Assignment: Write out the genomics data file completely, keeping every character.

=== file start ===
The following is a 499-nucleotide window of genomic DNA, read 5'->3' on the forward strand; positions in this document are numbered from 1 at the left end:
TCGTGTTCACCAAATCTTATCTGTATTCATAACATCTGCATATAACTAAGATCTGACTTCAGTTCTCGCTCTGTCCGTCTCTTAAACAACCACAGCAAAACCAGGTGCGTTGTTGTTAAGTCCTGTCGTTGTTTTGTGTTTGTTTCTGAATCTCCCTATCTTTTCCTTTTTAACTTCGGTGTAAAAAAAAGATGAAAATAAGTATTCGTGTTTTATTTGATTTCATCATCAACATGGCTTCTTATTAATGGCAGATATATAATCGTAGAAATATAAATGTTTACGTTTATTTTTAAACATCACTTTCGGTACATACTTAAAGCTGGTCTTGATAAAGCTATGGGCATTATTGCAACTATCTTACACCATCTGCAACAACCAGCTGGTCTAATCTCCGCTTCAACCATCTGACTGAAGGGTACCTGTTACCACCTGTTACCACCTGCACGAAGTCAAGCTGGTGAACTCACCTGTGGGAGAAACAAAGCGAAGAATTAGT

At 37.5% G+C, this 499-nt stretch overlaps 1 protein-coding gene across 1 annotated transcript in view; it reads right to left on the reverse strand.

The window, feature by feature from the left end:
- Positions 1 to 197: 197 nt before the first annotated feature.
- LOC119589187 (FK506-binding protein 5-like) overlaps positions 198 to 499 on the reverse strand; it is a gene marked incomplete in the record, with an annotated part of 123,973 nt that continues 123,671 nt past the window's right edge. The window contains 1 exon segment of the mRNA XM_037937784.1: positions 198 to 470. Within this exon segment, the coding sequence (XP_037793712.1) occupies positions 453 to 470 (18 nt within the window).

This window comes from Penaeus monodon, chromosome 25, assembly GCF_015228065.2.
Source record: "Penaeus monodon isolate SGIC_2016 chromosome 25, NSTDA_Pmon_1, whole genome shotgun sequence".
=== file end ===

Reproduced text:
The following is a 499-nucleotide window of genomic DNA, read 5'->3' on the forward strand; positions in this document are numbered from 1 at the left end:
TCGTGTTCACCAAATCTTATCTGTATTCATAACATCTGCATATAACTAAGATCTGACTTCAGTTCTCGCTCTGTCCGTCTCTTAAACAACCACAGCAAAACCAGGTGCGTTGTTGTTAAGTCCTGTCGTTGTTTTGTGTTTGTTTCTGAATCTCCCTATCTTTTCCTTTTTAACTTCGGTGTAAAAAAAAGATGAAAATAAGTATTCGTGTTTTATTTGATTTCATCATCAACATGGCTTCTTATTAATGGCAGATATATAATCGTAGAAATATAAATGTTTACGTTTATTTTTAAACATCACTTTCGGTACATACTTAAAGCTGGTCTTGATAAAGCTATGGGCATTATTGCAACTATCTTACACCATCTGCAACAACCAGCTGGTCTAATCTCCGCTTCAACCATCTGACTGAAGGGTACCTGTTACCACCTGTTACCACCTGCACGAAGTCAAGCTGGTGAACTCACCTGTGGGAGAAACAAAGCGAAGAATTAGT

At 37.5% G+C, this 499-nt stretch overlaps 1 protein-coding gene across 1 annotated transcript in view; it reads right to left on the reverse strand.

The window, feature by feature from the left end:
- Positions 1 to 197: 197 nt before the first annotated feature.
- LOC119589187 (FK506-binding protein 5-like) overlaps positions 198 to 499 on the reverse strand; it is a gene marked incomplete in the record, with an annotated part of 123,973 nt that continues 123,671 nt past the window's right edge. The window contains 1 exon segment of the mRNA XM_037937784.1: positions 198 to 470. Within this exon segment, the coding sequence (XP_037793712.1) occupies positions 453 to 470 (18 nt within the window).

This window comes from Penaeus monodon, chromosome 25, assembly GCF_015228065.2.
Source record: "Penaeus monodon isolate SGIC_2016 chromosome 25, NSTDA_Pmon_1, whole genome shotgun sequence".